I'd say the examples in the Wikipedia list have been chosen because they have reached the stage of being in textbooks, and have contributed to the 'spine' of accepted knowledge told as the unstoppable cumulative march of progress.
So I would look for a modern example, to Bell's Theorem. The experimental tests of this recieved the Nobel prize last year, so highest peer group approval. And Sean Carroll is planning a text book which takes entanglement, linked to the non-locality results, as fundamental rather than 'tacked on' (see eg his Space Emerging from Quantum Mechanics blogpost, or the attached paper for more). As much as relativity of simultaneity the challenge to locality, is a fundamental shift in understanding of 'what the world is like'.
We need to be able to get some perspective on ideas, to see them as truly paradigmatic. Cultural factors may obscure the scientific discourse, for instance overhyping String Theory because it made for good journalistic copy, or hiding the overwhelming agreement on human-driven climate change which has been the scientific paradigm for decades.
Science exists to help us correct for our biases and misplaced assumptions. Practical tools, like publishing and peer-review, have consequences for how the discourse happens. Similarly funding sources matter to what ideas get developed, and tested. And the diversity and details of structures of education and research organisations matter - I think of the impacts of the Institutes of Technology, like of MIT and CIT, and the Perimeter Institute, and longer ago of James Watt as an instrument maker at the University of Glasgow where the break with the role of university as primarily for studying Classics to go into law or the church happened much earlier.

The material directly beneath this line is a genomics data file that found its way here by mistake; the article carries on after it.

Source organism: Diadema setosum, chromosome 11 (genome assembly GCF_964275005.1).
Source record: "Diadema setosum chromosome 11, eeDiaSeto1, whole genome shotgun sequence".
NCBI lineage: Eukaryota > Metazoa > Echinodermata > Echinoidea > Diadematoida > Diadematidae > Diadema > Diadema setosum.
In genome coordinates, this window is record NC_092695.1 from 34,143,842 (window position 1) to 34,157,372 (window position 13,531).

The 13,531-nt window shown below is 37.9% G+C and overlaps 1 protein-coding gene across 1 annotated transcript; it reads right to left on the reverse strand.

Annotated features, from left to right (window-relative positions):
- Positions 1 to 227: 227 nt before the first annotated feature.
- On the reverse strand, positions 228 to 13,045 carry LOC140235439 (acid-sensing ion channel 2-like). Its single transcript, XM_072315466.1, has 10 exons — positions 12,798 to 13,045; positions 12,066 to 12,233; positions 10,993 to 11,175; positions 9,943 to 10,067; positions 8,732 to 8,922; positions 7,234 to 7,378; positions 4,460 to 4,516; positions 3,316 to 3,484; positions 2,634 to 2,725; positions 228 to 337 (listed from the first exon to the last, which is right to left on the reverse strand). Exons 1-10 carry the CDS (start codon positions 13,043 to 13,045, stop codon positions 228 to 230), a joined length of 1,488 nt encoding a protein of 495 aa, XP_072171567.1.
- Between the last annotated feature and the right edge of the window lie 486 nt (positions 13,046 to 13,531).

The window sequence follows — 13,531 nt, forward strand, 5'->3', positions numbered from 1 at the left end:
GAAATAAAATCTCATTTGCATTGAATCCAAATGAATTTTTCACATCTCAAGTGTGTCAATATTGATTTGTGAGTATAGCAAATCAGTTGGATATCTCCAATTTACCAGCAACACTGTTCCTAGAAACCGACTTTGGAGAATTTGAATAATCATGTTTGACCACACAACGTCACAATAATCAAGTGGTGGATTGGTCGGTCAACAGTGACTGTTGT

Kuhn made the claim to go from the stories scientists tell about the development of their disciplines or fields, to observations. But I'd say his significance as a thinker was to point in that direction, rather than to live up to his claim. He made his points confrontationally, and his model of paradigm shifts is interesting and compelling. But it can also be misleading, and he framed the discourse of science as orientated around power not evidence, with scant and anecdotal evidence.
So I see his ideas as better thought of as a gauntlet thrown down to scientists to give better sociological accounts of science history, rather than as anything like the last word, even on the use of his own terms. I see Kuhn's picture of relativising rationality to an era, as the echo of Hegel's dialectic and zeitgeist. That is, fine for telling stories, but shockingly bad for making predictions. No wonder most working scientists dislike the work of both.